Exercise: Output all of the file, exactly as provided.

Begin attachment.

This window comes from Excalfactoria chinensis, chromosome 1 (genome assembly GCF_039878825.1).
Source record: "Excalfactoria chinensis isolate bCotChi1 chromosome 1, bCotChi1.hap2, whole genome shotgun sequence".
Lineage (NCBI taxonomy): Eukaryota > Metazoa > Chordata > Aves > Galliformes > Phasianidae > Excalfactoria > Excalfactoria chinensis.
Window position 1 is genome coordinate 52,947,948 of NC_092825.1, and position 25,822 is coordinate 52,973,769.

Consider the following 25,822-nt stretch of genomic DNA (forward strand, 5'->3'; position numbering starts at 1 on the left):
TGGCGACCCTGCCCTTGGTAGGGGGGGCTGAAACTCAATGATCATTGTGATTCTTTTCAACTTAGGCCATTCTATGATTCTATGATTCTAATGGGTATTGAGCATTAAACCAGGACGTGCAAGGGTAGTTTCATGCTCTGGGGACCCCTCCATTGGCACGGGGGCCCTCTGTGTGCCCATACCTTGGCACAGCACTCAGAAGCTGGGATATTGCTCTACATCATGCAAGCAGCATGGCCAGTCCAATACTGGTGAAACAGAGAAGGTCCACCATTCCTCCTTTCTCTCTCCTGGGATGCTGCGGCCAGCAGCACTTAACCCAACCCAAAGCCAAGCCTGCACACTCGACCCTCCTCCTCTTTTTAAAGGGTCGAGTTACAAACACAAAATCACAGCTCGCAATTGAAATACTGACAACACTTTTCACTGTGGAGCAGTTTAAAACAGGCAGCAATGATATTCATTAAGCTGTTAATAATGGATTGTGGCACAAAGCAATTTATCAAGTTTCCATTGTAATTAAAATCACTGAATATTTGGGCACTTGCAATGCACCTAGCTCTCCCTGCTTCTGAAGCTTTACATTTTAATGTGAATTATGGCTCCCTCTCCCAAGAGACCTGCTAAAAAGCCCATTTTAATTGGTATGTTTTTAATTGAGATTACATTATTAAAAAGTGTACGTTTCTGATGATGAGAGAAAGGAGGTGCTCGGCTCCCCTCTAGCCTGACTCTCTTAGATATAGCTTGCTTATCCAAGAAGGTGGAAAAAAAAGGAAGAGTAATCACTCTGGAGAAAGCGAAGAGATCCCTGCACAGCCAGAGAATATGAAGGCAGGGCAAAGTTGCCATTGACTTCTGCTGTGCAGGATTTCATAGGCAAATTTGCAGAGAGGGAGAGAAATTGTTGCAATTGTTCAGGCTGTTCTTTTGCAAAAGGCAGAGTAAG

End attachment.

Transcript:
This window comes from Excalfactoria chinensis, chromosome 1 (genome assembly GCF_039878825.1).
Source record: "Excalfactoria chinensis isolate bCotChi1 chromosome 1, bCotChi1.hap2, whole genome shotgun sequence".
Lineage (NCBI taxonomy): Eukaryota > Metazoa > Chordata > Aves > Galliformes > Phasianidae > Excalfactoria > Excalfactoria chinensis.
Window position 1 is genome coordinate 52,947,948 of NC_092825.1, and position 25,822 is coordinate 52,973,769.

Consider the following 25,822-nt stretch of genomic DNA (forward strand, 5'->3'; position numbering starts at 1 on the left):
TGGCGACCCTGCCCTTGGTAGGGGGGGCTGAAACTCAATGATCATTGTGATTCTTTTCAACTTAGGCCATTCTATGATTCTATGATTCTAATGGGTATTGAGCATTAAACCAGGACGTGCAAGGGTAGTTTCATGCTCTGGGGACCCCTCCATTGGCACGGGGGCCCTCTGTGTGCCCATACCTTGGCACAGCACTCAGAAGCTGGGATATTGCTCTACATCATGCAAGCAGCATGGCCAGTCCAATACTGGTGAAACAGAGAAGGTCCACCATTCCTCCTTTCTCTCTCCTGGGATGCTGCGGCCAGCAGCACTTAACCCAACCCAAAGCCAAGCCTGCACACTCGACCCTCCTCCTCTTTTTAAAGGGTCGAGTTACAAACACAAAATCACAGCTCGCAATTGAAATACTGACAACACTTTTCACTGTGGAGCAGTTTAAAACAGGCAGCAATGATATTCATTAAGCTGTTAATAATGGATTGTGGCACAAAGCAATTTATCAAGTTTCCATTGTAATTAAAATCACTGAATATTTGGGCACTTGCAATGCACCTAGCTCTCCCTGCTTCTGAAGCTTTACATTTTAATGTGAATTATGGCTCCCTCTCCCAAGAGACCTGCTAAAAAGCCCATTTTAATTGGTATGTTTTTAATTGAGATTACATTATTAAAAAGTGTACGTTTCTGATGATGAGAGAAAGGAGGTGCTCGGCTCCCCTCTAGCCTGACTCTCTTAGATATAGCTTGCTTATCCAAGAAGGTGGAAAAAAAAGGAAGAGTAATCACTCTGGAGAAAGCGAAGAGATCCCTGCACAGCCAGAGAATATGAAGGCAGGGCAAAGTTGCCATTGACTTCTGCTGTGCAGGATTTCATAGGCAAATTTGCAGAGAGGGAGAGAAATTGTTGCAATTGTTCAGGCTGTTCTTTTGCAAAAGGCAGAGTAAG